New Delhi, September 5 (NIA): Baffled by the strong public reaction to the use of pellet guns against stone throwing mobs in Kashmir since July 9, the Indian government last Saturday decided to use chilli-based shells to control crowds which could not be controlled either by a baton charge or tear gas shells.
Pelargonic Acid Vanillyl Amide (PAVA), also called Nonivamide, is present in chilli peppers, but is commonly manufactured synthetically. Nonivamide is used (under the name PAVA) as the payload in “less-lethal munitions” such as the Fabrique Nationale Herstal FN 303 or as the active ingredient in most pepper sprays.
PAVA shells are non-lethal ,but they temporarily incapacitate the targets and paralyze them for a few minutes. The idea is to temporarily incapacitate people so that they can either be detained prior to arrest or deterred from acts of violence toward law-enforcement personnel or third parties (such as in rioting or other group violence).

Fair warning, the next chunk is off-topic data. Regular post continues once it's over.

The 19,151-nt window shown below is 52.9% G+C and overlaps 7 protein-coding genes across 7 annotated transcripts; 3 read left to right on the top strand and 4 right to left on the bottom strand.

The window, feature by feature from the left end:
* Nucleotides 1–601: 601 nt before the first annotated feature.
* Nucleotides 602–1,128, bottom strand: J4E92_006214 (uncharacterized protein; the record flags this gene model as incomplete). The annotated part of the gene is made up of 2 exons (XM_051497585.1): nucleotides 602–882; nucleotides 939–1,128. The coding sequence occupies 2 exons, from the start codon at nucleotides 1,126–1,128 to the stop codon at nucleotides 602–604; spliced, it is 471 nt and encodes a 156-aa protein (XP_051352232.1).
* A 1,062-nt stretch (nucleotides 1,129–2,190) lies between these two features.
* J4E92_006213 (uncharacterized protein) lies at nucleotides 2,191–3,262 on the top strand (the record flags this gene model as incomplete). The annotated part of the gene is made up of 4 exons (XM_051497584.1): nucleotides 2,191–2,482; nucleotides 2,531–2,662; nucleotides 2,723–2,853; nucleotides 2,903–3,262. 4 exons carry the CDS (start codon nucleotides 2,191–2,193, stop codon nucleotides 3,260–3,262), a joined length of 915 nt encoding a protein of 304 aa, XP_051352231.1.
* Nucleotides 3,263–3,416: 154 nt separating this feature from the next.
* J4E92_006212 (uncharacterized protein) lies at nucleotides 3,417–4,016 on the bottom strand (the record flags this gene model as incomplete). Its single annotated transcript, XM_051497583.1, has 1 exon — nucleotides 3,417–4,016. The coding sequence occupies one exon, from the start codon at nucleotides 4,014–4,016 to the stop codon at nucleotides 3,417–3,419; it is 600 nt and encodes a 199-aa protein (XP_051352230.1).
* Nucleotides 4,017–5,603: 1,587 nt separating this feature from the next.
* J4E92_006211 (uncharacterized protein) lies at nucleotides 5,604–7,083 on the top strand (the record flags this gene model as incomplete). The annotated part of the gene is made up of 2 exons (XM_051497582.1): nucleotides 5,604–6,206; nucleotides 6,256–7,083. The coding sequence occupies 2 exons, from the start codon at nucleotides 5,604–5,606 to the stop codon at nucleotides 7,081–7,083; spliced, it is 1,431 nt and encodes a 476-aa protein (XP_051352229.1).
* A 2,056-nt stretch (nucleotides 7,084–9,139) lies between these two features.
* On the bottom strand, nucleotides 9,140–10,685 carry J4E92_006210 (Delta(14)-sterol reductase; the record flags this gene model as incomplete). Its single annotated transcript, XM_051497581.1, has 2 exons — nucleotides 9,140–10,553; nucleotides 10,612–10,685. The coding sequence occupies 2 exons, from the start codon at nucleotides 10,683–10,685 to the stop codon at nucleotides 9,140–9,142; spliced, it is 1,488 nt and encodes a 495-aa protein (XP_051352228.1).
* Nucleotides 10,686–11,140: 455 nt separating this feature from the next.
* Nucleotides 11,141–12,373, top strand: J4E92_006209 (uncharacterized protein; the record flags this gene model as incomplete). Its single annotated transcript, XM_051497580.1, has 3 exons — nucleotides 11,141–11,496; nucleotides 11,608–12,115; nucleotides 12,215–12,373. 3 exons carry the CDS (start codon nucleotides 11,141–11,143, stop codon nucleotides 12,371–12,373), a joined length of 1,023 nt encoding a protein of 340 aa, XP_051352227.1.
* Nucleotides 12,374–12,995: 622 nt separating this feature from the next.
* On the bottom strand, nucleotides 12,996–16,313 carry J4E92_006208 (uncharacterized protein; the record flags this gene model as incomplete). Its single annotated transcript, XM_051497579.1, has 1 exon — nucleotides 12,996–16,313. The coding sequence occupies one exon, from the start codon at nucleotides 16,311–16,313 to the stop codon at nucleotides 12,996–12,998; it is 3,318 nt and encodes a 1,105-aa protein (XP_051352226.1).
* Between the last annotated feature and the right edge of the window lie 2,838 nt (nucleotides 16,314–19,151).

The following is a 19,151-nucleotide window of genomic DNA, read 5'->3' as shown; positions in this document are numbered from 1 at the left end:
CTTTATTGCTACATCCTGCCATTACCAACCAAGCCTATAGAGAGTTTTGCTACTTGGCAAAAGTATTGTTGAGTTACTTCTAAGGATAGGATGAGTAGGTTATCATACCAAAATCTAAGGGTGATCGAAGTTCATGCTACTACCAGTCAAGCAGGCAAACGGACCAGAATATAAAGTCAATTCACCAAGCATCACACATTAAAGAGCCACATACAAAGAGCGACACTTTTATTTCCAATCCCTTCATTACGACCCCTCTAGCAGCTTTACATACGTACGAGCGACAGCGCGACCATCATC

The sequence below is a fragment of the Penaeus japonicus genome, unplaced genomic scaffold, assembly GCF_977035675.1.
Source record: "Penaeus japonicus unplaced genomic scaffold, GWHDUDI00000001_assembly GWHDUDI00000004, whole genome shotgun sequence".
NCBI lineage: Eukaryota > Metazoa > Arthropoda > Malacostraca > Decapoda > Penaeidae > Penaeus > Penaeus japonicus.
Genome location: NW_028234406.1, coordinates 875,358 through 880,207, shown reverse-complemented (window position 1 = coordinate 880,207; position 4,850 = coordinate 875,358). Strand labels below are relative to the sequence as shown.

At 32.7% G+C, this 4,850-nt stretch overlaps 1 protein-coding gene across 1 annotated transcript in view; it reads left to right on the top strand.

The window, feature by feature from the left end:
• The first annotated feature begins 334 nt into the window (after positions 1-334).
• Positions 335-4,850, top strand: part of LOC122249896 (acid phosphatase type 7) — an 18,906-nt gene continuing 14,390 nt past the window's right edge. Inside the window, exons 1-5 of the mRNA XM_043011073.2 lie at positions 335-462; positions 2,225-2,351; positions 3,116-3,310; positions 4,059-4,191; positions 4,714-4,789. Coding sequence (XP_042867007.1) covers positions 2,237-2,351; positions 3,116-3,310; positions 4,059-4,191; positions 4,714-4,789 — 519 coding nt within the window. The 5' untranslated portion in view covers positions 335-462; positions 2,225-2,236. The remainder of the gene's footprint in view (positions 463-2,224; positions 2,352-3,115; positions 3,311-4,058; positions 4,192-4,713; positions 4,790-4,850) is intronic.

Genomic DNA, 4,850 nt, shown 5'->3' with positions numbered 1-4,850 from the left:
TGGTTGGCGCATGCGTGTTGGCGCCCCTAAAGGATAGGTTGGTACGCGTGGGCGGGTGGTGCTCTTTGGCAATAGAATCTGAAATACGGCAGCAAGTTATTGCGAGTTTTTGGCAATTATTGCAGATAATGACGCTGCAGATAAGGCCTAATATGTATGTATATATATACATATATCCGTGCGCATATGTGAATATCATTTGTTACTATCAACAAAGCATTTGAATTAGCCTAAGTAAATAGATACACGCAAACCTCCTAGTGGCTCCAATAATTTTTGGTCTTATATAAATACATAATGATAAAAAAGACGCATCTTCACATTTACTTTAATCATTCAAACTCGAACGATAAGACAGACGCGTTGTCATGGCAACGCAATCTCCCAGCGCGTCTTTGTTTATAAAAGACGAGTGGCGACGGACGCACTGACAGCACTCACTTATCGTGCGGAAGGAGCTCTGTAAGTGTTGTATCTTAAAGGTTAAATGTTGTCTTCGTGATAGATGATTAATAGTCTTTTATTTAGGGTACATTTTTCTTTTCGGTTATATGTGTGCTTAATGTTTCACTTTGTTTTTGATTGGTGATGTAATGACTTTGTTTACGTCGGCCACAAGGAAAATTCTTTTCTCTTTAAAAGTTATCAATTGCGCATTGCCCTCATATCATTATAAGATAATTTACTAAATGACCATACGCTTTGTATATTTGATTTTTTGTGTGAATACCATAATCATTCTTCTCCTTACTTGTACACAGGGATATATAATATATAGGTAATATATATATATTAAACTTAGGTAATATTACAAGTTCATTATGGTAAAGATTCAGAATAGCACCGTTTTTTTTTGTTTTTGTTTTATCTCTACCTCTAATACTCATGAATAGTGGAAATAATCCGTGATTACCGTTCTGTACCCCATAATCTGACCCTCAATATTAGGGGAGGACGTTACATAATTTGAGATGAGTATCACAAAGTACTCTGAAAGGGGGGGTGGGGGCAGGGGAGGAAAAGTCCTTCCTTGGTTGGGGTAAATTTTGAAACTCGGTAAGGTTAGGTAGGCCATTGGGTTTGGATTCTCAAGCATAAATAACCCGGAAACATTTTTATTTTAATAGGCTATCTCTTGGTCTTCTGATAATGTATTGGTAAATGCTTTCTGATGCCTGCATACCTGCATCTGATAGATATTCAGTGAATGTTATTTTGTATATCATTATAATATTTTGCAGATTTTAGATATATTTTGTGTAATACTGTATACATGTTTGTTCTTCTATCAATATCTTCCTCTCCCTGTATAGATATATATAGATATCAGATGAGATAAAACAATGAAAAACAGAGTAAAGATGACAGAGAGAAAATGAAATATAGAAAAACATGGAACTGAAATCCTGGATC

As many as 1000 chilli shells were dispatched to the Kashmir Valley over the weekend.
Since early July, nearly 4,000 people have been injured and one killed by pellet guns as India grapples with the biggest protests in Kashmir since 2010.
More than 100 people have gone fully or partially blind after being hit in the eye with the pellets, while hospitals said they had treated more around 600 people for eye injuries.
Protests erupted in Kashmir after security forces killed a separatist leader Hizbul Mujahideen leader Burhan Wani on July 8. The protests have left 73 people dead, 71 of them civilians.
Muslim Kashmiris are fighting for independence or union with Muslim Pakistan. More than 50,000 people have been killed in the conflict since trouble erupted in the late 1980s..